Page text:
Derek van Dam of e.tv’s eNews Channel as earned the American Meteorological Society’s Certified Broadcast Meteorologist (CBM) designation, a professional recognition of the quality of his weather broadcasts.
Derek is the first broadcast meteorologist in South Africa to earn this prestigious designation. Among radio and television meteorologists, the CBM designation is sought as a mark of distinction and recognition.
The AMS (American Meteorological Society) grants the CBM designation to broadcast meteorologists, who meet established criteria for scientific competence and effective communication skills in their weather presentations.
The CBM is a new program, launched in January 2005 as an upgrade to the Society’s Seal of Approval program.
“The Society’s Certified Broadcast Meteorologist designation clearly recognizes that the holders have the educational background and have been tested in their knowledge and communication of the sciences needed to be an effective broadcast meteorologist,” said AMS Executive Director Keith Seitter. “The general public can have added confidence in the quality and reliability of weather presentations made by broadcast meteorologists approved by the Society.”
Derek Van Dam studied at Central Michigan University and graduated with a B.S. in Meteorology and Broadcast and Cinematic Arts as well as a minor in Mathematics. He was one of the first person’s to graduate from CMU’s newly accredited Meteorology program.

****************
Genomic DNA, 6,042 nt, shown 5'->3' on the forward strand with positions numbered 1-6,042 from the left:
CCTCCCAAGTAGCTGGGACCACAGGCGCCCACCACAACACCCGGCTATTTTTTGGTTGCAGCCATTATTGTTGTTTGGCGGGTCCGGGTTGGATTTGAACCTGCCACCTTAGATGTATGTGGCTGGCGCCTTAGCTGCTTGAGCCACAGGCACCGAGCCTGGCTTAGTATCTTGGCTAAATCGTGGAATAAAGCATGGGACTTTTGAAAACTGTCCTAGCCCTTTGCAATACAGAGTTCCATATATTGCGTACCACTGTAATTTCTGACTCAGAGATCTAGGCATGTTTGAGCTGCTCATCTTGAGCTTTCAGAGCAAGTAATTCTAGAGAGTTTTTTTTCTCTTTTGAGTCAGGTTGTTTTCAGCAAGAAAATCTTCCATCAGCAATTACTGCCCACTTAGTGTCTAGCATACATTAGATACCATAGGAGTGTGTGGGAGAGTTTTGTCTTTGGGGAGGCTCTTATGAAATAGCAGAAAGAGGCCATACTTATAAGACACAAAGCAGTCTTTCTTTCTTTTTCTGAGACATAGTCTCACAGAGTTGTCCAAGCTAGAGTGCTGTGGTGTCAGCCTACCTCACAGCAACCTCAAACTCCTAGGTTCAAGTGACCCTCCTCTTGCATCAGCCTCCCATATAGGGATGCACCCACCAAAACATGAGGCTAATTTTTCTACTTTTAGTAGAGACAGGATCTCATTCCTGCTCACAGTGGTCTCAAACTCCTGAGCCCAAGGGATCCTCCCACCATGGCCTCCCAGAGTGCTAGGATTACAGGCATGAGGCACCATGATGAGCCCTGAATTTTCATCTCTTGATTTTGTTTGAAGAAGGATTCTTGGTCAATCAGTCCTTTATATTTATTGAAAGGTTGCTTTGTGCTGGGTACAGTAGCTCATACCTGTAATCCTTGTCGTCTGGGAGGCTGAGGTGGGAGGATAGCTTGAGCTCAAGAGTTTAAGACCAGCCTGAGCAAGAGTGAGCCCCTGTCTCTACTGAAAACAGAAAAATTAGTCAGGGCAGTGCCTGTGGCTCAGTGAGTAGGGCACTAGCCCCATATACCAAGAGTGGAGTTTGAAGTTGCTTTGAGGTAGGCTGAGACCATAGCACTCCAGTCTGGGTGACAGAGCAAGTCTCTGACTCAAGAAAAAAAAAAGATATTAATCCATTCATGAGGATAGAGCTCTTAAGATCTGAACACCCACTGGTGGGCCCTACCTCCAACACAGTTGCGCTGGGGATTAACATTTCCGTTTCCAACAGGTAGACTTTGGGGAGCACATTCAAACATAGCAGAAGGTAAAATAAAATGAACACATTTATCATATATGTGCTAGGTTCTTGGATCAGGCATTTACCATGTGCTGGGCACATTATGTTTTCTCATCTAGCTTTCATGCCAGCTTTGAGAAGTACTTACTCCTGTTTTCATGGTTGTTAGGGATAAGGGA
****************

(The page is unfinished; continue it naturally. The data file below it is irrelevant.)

Even before finishing his studies, Derek was asked to present his broadcasting skills as the weekend Meteorologist for WEYI in Michigan.
After graduating, he was promoted to the M-F morning meteorologist position where he worked to perfect his skills. After spending three and a half years at WEYI, Derek’s philanthropic interests brought him to Africa, where he now resides and is the Head of Weather/Chief Meteorologist for e.tv’s eNews Channel.
South Africans recently voted Derek as the Countries Best Newcomer. Derek’s interests include philanthropy, soccer, rock-climbing and guitar.
To earn the CBM, broadcasters must hold a degree in meteorology or equivalent from an accredited college or university, pass a rigorous written examination, and have their on-air work reviewed to assess technical competence, informational value, explanatory value, and communication skills.
In addition to the initial educational and test requirements, CBMs have to earn professional development points in order to maintain their certification. These points can be earned by attending scientific seminars or meetings and similar activities.
The AMS is the USA’s largest professional society for those in the atmospheric and related sciences. The Society, founded in 1919, has more than 11 000 members around the world.
For more information on the Certified Broadcast Meteorologist (CBM) Program, go to www.ametsoc.org/amscert/index.html